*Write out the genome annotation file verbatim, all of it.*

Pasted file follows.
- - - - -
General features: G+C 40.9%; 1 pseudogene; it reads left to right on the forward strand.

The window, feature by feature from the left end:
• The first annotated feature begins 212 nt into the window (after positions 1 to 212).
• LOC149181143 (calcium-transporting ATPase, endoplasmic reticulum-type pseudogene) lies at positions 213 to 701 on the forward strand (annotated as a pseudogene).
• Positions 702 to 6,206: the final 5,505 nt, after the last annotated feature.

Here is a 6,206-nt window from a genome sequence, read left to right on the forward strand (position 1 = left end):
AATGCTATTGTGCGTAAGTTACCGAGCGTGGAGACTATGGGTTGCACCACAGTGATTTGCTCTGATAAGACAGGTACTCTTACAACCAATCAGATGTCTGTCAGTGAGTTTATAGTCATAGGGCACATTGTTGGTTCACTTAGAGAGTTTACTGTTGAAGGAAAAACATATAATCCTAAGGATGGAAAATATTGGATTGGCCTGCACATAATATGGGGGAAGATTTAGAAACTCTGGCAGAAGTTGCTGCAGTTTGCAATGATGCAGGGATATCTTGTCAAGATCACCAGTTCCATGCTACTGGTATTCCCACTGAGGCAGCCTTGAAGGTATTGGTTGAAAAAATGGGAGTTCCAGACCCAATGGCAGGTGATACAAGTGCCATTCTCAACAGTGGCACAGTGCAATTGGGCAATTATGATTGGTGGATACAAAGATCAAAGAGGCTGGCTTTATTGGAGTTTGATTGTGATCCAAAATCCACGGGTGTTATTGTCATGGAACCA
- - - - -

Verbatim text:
General features: G+C 40.9%; 1 pseudogene; it reads left to right on the forward strand.

The window, feature by feature from the left end:
• The first annotated feature begins 212 nt into the window (after positions 1 to 212).
• LOC149181143 (calcium-transporting ATPase, endoplasmic reticulum-type pseudogene) lies at positions 213 to 701 on the forward strand (annotated as a pseudogene).
• Positions 702 to 6,206: the final 5,505 nt, after the last annotated feature.

Here is a 6,206-nt window from a genome sequence, read left to right on the forward strand (position 1 = left end):
AATGCTATTGTGCGTAAGTTACCGAGCGTGGAGACTATGGGTTGCACCACAGTGATTTGCTCTGATAAGACAGGTACTCTTACAACCAATCAGATGTCTGTCAGTGAGTTTATAGTCATAGGGCACATTGTTGGTTCACTTAGAGAGTTTACTGTTGAAGGAAAAACATATAATCCTAAGGATGGAAAATATTGGATTGGCCTGCACATAATATGGGGGAAGATTTAGAAACTCTGGCAGAAGTTGCTGCAGTTTGCAATGATGCAGGGATATCTTGTCAAGATCACCAGTTCCATGCTACTGGTATTCCCACTGAGGCAGCCTTGAAGGTATTGGTTGAAAAAATGGGAGTTCCAGACCCAATGGCAGGTGATACAAGTGCCATTCTCAACAGTGGCACAGTGCAATTGGGCAATTATGATTGGTGGATACAAAGATCAAAGAGGCTGGCTTTATTGGAGTTTGATTGTGATCCAAAATCCACGGGTGTTATTGTCATGGAACCA